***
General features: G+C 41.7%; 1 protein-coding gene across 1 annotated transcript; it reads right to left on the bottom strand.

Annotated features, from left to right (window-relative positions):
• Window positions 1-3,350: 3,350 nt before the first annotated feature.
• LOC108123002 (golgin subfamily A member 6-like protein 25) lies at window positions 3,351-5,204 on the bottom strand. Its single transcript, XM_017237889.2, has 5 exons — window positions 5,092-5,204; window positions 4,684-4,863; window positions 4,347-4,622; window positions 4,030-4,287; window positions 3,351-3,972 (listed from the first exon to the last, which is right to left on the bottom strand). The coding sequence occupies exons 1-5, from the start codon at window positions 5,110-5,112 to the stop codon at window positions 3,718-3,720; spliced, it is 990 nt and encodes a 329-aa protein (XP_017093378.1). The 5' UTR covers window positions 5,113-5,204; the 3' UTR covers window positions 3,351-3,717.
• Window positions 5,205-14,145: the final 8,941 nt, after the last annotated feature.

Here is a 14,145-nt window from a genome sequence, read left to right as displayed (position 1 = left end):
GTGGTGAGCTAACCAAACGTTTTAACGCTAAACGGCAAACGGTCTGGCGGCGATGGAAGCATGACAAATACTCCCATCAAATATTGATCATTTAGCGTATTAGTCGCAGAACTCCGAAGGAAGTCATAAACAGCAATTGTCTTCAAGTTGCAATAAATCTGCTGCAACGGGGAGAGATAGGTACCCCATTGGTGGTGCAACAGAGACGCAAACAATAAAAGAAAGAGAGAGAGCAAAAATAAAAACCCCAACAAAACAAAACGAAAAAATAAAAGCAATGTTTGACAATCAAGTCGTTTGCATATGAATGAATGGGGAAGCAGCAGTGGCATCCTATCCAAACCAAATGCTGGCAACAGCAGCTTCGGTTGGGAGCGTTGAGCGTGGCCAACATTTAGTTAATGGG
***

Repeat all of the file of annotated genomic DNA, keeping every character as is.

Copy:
General features: G+C 41.7%; 1 protein-coding gene across 1 annotated transcript; it reads right to left on the bottom strand.

Annotated features, from left to right (window-relative positions):
• Window positions 1-3,350: 3,350 nt before the first annotated feature.
• LOC108123002 (golgin subfamily A member 6-like protein 25) lies at window positions 3,351-5,204 on the bottom strand. Its single transcript, XM_017237889.2, has 5 exons — window positions 5,092-5,204; window positions 4,684-4,863; window positions 4,347-4,622; window positions 4,030-4,287; window positions 3,351-3,972 (listed from the first exon to the last, which is right to left on the bottom strand). The coding sequence occupies exons 1-5, from the start codon at window positions 5,110-5,112 to the stop codon at window positions 3,718-3,720; spliced, it is 990 nt and encodes a 329-aa protein (XP_017093378.1). The 5' UTR covers window positions 5,113-5,204; the 3' UTR covers window positions 3,351-3,717.
• Window positions 5,205-14,145: the final 8,941 nt, after the last annotated feature.

Here is a 14,145-nt window from a genome sequence, read left to right as displayed (position 1 = left end):
GTGGTGAGCTAACCAAACGTTTTAACGCTAAACGGCAAACGGTCTGGCGGCGATGGAAGCATGACAAATACTCCCATCAAATATTGATCATTTAGCGTATTAGTCGCAGAACTCCGAAGGAAGTCATAAACAGCAATTGTCTTCAAGTTGCAATAAATCTGCTGCAACGGGGAGAGATAGGTACCCCATTGGTGGTGCAACAGAGACGCAAACAATAAAAGAAAGAGAGAGAGCAAAAATAAAAACCCCAACAAAACAAAACGAAAAAATAAAAGCAATGTTTGACAATCAAGTCGTTTGCATATGAATGAATGGGGAAGCAGCAGTGGCATCCTATCCAAACCAAATGCTGGCAACAGCAGCTTCGGTTGGGAGCGTTGAGCGTGGCCAACATTTAGTTAATGGG